Hey, Theo,I learned the same thing!Glad to see you here again; this place is always the better for it.
Blueberries are also wonderful for the brain. They can help reduce generalized cognitive impairment due to aging as well as the specific deficits caused by Alzheimer's. Sadly Jeremy, they are not helpful to people whose brain is already kaput.Trey
I love the sound of the word "succulent". It sounds rather sexy. "Juicy and tender" thoughts take me straight away to steak territory.It was interesting that the picture was of succulents - the plants. They're tough buggers. Not how I like my steaks.
Here's a cool post:Then there follows paragraphs of suggestions and explanations, then this suggestion:Be succinct. Longwinded lectures are for college professors, not blog comments. Stay short and to the point. Everyone appreciates brevity. Then MORE paragraphs of suggestions and guidelines.Heh.
Jeremy knows. I can't even call him a xoxksuxker correctly because they haven't giantsized the keyboard for my pudgy wingnut fingers.And the m button sticks because my fudgesicle dripped in it. It's always the m button (I'm righthanded).
"Everything reminds me of a 30s Sherlock Holmes movie. I'm sorry that dawn will fully break and ruin this scene. Cats are up and they are hungry."Old guys like you should stay off drugs. Next you will be telling us about hounds on the heath. If you cared for your pets properly, they would not be hungry. Buy less drugs and more pet food. That is the problem with drug abusers, house, you people do not take care of your responsibilities.
Although "moist" and "damp" are synonyms, no one ever says, "The steak was damp and tender." Just an observation.
you'll want to move away from whatever unknown strange amalgamation of scientifically contrived fat-like chemicals found within commercial puff pastry Ah, an expert. I'm curious about a rule of thumb re viennoiserie which I have accepted but never analyzed: Croissants made with butter are supposed to form the traditional crescent shape, while croissants made with margarine or other ersatz are supposed to end up in a straight line, more or less.
If a man entered a room in a grey jacket, a purple shirt and green pants, everyone would go, "Ewww."But somehow nature pulls off the combination and makes it beautiful, too.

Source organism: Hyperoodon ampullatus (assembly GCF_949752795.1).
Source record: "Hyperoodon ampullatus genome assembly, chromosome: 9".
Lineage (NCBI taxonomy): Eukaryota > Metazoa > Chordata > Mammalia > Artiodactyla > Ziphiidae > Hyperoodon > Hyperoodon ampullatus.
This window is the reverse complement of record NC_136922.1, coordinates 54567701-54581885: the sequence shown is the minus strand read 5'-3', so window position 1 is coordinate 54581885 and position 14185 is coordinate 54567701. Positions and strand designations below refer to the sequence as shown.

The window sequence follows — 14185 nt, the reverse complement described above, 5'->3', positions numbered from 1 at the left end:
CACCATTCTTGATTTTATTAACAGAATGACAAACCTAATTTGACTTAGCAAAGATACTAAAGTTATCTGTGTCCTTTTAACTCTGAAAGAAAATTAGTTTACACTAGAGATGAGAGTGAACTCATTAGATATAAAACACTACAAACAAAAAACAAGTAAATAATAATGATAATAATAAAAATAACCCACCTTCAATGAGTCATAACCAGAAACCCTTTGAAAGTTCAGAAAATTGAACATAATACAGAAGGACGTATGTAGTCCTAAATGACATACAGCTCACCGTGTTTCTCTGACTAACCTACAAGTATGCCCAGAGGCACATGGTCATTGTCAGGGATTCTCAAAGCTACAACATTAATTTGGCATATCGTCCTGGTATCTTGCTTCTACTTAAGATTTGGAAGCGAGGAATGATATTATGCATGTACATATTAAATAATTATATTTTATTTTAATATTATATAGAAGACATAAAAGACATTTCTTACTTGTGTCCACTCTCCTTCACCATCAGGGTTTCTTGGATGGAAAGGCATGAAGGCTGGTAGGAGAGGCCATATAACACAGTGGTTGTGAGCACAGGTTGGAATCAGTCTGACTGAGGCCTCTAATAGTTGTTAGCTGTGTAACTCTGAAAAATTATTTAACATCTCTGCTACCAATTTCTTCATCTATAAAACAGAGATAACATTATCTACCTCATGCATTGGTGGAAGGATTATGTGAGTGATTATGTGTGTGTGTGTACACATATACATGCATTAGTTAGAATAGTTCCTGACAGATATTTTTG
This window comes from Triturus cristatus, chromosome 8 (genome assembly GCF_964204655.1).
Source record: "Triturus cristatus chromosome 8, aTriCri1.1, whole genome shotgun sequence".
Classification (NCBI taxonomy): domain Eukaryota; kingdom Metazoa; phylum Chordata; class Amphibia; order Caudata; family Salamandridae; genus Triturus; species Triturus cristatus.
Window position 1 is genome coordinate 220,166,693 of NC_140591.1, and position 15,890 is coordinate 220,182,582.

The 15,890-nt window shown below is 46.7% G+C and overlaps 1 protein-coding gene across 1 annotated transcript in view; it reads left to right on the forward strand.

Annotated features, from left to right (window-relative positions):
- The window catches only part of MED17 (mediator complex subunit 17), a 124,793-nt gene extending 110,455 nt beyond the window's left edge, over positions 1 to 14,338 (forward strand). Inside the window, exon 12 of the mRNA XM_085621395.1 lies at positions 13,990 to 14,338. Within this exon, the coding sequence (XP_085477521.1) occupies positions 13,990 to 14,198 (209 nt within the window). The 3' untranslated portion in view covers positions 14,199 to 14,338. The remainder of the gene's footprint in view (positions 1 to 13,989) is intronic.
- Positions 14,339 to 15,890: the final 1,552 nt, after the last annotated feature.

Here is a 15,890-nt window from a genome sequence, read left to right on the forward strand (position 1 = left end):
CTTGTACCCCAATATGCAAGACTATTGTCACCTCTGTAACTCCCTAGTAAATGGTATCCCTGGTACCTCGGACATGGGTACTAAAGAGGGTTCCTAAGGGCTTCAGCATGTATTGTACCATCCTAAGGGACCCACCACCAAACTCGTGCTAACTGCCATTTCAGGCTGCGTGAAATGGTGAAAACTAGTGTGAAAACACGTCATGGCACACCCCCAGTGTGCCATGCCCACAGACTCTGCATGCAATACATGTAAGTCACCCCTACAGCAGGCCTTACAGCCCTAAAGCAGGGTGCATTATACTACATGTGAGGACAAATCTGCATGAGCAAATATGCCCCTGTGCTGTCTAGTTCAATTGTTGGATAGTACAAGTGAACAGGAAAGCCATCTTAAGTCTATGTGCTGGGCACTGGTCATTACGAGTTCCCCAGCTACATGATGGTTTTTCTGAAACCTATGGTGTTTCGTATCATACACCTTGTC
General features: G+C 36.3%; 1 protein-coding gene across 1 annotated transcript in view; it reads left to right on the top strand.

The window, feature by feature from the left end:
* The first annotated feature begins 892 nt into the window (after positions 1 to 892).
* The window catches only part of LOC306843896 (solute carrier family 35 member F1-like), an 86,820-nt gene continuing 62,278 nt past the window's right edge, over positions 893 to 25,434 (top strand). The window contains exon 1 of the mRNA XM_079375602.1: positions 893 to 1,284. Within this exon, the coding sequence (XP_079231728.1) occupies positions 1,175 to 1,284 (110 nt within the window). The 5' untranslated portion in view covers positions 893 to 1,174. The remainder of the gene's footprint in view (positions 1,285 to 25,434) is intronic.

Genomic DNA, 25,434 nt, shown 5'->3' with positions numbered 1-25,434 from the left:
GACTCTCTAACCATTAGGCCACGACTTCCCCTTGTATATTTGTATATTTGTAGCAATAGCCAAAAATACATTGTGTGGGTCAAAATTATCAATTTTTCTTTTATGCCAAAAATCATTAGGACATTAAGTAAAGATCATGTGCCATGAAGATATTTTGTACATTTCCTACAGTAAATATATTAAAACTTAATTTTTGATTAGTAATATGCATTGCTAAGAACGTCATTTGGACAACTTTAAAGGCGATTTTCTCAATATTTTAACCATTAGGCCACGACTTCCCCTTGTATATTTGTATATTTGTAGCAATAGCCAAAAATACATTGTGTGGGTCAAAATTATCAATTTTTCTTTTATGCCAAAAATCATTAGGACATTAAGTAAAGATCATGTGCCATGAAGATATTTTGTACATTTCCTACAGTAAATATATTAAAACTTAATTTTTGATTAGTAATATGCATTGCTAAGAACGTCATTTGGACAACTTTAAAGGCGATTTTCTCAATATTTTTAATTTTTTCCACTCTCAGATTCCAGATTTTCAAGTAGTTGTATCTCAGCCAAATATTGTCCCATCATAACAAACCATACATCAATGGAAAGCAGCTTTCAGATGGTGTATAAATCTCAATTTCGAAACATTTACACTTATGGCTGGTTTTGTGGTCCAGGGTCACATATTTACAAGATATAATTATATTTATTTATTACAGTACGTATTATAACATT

I love a rock garden. The plants un-barren a hostile environment. Life feeds on life until, eventually, that world is transfigured. Rock gardens are a snapshot of a world changing.Chip, tell us about silicon bakeware. Is it really an advantage to a cook who has, at long last, learned not to burn her pans when baking?
"If a man entered a room in a grey jacket, a purple shirt and green pants, everyone would go, "Ewww.""Geez, I thought most people would have forgotten that episode.In my defense, however, the salesgirl was rather cute.
If a man entered a room in a grey jacket, a purple shirt and green pants, everyone would go, "Ewww."The reaction would depend on what his score was for 18 holes.
Actually, the link and the comment was done as a responce with what Jeremy's first comment. Hd, are you willing to say that Jeremy did not stereotype the folks on the right? Has he been courteous to people who disagrees with him? I take Peter's side here. When I learned politics at 15, I learned from the old Machine guys in NYC (in Queens), and one of the things they taught me:If you debate with someone and become enemies you lose. If you debate with someone and have a drink afterword, you win. Why? Because you win another chance to get them on your side. Peter understands, Jeremy does not.
Beautiful words V.B.! And nice thoughts Penny.
"I love the sound of the word "succulent". It sounds rather sexy. "Juicy and tender" thoughts take me straight away to steak territory."It doesn't me.And wasn't that Meade in the green pants?